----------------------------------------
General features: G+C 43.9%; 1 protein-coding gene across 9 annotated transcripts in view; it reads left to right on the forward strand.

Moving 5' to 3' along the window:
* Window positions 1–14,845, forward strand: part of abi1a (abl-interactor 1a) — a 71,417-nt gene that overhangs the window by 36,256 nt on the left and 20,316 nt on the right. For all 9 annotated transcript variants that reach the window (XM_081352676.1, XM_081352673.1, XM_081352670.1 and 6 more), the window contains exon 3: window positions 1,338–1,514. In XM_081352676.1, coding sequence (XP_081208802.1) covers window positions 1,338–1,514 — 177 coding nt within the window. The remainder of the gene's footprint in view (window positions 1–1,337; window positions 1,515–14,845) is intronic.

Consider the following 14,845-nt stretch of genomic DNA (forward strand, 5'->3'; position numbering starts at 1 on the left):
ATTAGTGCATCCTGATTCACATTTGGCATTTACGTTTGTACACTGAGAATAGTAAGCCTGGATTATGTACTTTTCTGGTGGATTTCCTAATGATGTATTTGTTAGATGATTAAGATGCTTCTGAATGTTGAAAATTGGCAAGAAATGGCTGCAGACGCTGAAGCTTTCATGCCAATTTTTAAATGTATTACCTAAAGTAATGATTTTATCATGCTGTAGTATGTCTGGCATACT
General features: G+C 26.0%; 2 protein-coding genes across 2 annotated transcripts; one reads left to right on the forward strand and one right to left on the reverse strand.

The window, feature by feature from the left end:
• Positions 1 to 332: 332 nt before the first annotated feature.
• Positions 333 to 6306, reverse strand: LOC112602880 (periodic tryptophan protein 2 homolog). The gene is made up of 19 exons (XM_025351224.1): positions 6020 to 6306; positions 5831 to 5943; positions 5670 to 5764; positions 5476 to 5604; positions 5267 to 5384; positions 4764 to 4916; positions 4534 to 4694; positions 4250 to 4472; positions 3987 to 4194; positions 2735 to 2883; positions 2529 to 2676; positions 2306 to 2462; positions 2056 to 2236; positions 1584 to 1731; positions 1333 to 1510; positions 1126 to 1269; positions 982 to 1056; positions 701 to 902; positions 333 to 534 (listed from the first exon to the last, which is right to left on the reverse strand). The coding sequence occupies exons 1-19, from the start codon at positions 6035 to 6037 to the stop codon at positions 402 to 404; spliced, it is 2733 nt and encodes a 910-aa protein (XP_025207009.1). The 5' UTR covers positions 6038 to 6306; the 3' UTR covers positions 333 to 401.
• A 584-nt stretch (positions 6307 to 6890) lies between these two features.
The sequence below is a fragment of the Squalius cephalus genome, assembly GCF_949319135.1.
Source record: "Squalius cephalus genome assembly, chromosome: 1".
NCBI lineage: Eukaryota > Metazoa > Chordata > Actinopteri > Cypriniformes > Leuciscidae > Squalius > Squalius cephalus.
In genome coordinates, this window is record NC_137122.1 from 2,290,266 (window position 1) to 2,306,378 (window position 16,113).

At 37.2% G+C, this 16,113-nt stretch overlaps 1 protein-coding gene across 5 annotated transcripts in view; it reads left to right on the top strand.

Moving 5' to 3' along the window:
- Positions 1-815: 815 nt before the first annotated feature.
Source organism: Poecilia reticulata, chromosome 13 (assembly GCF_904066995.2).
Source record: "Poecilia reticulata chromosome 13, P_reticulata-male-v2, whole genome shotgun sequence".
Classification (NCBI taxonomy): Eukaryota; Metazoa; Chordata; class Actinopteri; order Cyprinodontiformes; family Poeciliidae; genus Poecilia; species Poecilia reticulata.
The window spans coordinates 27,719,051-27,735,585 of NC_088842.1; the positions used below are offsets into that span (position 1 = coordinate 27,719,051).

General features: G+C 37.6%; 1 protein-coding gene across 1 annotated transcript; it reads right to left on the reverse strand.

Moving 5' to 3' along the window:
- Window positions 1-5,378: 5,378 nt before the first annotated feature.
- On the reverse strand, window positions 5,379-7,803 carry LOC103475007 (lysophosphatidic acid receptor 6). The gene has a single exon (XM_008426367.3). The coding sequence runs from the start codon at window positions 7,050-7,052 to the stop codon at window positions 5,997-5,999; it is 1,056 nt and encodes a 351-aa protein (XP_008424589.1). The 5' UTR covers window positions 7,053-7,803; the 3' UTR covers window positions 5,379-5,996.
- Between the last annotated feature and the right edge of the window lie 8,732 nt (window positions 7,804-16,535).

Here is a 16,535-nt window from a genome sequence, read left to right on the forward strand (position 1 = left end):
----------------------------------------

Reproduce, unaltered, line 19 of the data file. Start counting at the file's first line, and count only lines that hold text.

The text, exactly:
Source record: "Poecilia reticulata chromosome 13, P_reticulata-male-v2, whole genome shotgun sequence".